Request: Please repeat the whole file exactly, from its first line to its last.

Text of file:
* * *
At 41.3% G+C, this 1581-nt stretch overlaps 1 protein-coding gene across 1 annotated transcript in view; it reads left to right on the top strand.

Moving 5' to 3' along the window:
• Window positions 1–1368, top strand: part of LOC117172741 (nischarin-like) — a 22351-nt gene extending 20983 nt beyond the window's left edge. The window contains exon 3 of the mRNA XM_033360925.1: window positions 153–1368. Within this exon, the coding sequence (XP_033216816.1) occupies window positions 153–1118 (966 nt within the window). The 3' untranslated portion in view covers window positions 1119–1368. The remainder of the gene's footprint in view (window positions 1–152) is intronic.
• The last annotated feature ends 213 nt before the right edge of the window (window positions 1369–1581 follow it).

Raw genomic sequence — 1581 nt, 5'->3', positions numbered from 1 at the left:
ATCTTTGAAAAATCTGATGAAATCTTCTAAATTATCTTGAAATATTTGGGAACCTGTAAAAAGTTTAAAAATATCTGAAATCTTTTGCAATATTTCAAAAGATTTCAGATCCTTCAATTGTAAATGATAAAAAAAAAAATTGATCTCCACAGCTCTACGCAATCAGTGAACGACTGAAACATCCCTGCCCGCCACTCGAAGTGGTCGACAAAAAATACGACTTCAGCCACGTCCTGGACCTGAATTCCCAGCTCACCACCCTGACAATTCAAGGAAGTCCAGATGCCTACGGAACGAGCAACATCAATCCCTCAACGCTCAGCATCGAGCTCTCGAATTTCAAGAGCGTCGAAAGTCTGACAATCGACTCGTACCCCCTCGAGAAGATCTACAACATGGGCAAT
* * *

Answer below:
At 41.3% G+C, this 1581-nt stretch overlaps 1 protein-coding gene across 1 annotated transcript in view; it reads left to right on the top strand.

Moving 5' to 3' along the window:
• Window positions 1–1368, top strand: part of LOC117172741 (nischarin-like) — a 22351-nt gene extending 20983 nt beyond the window's left edge. The window contains exon 3 of the mRNA XM_033360925.1: window positions 153–1368. Within this exon, the coding sequence (XP_033216816.1) occupies window positions 153–1118 (966 nt within the window). The 3' untranslated portion in view covers window positions 1119–1368. The remainder of the gene's footprint in view (window positions 1–152) is intronic.
• The last annotated feature ends 213 nt before the right edge of the window (window positions 1369–1581 follow it).

Raw genomic sequence — 1581 nt, 5'->3', positions numbered from 1 at the left:
ATCTTTGAAAAATCTGATGAAATCTTCTAAATTATCTTGAAATATTTGGGAACCTGTAAAAAGTTTAAAAATATCTGAAATCTTTTGCAATATTTCAAAAGATTTCAGATCCTTCAATTGTAAATGATAAAAAAAAAAATTGATCTCCACAGCTCTACGCAATCAGTGAACGACTGAAACATCCCTGCCCGCCACTCGAAGTGGTCGACAAAAAATACGACTTCAGCCACGTCCTGGACCTGAATTCCCAGCTCACCACCCTGACAATTCAAGGAAGTCCAGATGCCTACGGAACGAGCAACATCAATCCCTCAACGCTCAGCATCGAGCTCTCGAATTTCAAGAGCGTCGAAAGTCTGACAATCGACTCGTACCCCCTCGAGAAGATCTACAACATGGGCAAT